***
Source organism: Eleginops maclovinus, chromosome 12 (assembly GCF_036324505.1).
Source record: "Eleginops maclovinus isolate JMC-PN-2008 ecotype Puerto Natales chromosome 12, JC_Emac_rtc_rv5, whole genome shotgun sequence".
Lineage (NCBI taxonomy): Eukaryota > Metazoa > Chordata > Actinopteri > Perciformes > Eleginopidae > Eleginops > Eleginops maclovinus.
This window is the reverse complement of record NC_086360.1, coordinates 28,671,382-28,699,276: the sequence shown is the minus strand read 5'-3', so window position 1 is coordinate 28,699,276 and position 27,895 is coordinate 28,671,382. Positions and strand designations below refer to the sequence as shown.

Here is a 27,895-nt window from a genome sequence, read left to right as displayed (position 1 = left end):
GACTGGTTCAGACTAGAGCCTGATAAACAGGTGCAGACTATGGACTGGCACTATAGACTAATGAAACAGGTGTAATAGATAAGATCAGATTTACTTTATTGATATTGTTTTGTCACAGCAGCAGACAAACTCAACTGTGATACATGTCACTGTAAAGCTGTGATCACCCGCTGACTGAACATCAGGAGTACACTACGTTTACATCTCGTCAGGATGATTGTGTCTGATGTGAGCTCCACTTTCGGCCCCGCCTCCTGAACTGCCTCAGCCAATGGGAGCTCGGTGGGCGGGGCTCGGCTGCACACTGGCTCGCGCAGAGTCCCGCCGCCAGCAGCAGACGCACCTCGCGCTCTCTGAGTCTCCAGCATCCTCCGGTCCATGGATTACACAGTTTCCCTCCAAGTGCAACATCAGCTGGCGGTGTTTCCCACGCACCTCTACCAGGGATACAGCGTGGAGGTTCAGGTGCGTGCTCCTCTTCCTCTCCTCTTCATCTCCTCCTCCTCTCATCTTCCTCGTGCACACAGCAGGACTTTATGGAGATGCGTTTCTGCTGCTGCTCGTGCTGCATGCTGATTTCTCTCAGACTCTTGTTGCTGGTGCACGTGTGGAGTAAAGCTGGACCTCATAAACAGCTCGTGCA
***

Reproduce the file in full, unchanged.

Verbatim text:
Source organism: Eleginops maclovinus, chromosome 12 (assembly GCF_036324505.1).
Source record: "Eleginops maclovinus isolate JMC-PN-2008 ecotype Puerto Natales chromosome 12, JC_Emac_rtc_rv5, whole genome shotgun sequence".
Lineage (NCBI taxonomy): Eukaryota > Metazoa > Chordata > Actinopteri > Perciformes > Eleginopidae > Eleginops > Eleginops maclovinus.
This window is the reverse complement of record NC_086360.1, coordinates 28,671,382-28,699,276: the sequence shown is the minus strand read 5'-3', so window position 1 is coordinate 28,699,276 and position 27,895 is coordinate 28,671,382. Positions and strand designations below refer to the sequence as shown.

Here is a 27,895-nt window from a genome sequence, read left to right as displayed (position 1 = left end):
GACTGGTTCAGACTAGAGCCTGATAAACAGGTGCAGACTATGGACTGGCACTATAGACTAATGAAACAGGTGTAATAGATAAGATCAGATTTACTTTATTGATATTGTTTTGTCACAGCAGCAGACAAACTCAACTGTGATACATGTCACTGTAAAGCTGTGATCACCCGCTGACTGAACATCAGGAGTACACTACGTTTACATCTCGTCAGGATGATTGTGTCTGATGTGAGCTCCACTTTCGGCCCCGCCTCCTGAACTGCCTCAGCCAATGGGAGCTCGGTGGGCGGGGCTCGGCTGCACACTGGCTCGCGCAGAGTCCCGCCGCCAGCAGCAGACGCACCTCGCGCTCTCTGAGTCTCCAGCATCCTCCGGTCCATGGATTACACAGTTTCCCTCCAAGTGCAACATCAGCTGGCGGTGTTTCCCACGCACCTCTACCAGGGATACAGCGTGGAGGTTCAGGTGCGTGCTCCTCTTCCTCTCCTCTTCATCTCCTCCTCCTCTCATCTTCCTCGTGCACACAGCAGGACTTTATGGAGATGCGTTTCTGCTGCTGCTCGTGCTGCATGCTGATTTCTCTCAGACTCTTGTTGCTGGTGCACGTGTGGAGTAAAGCTGGACCTCATAAACAGCTCGTGCA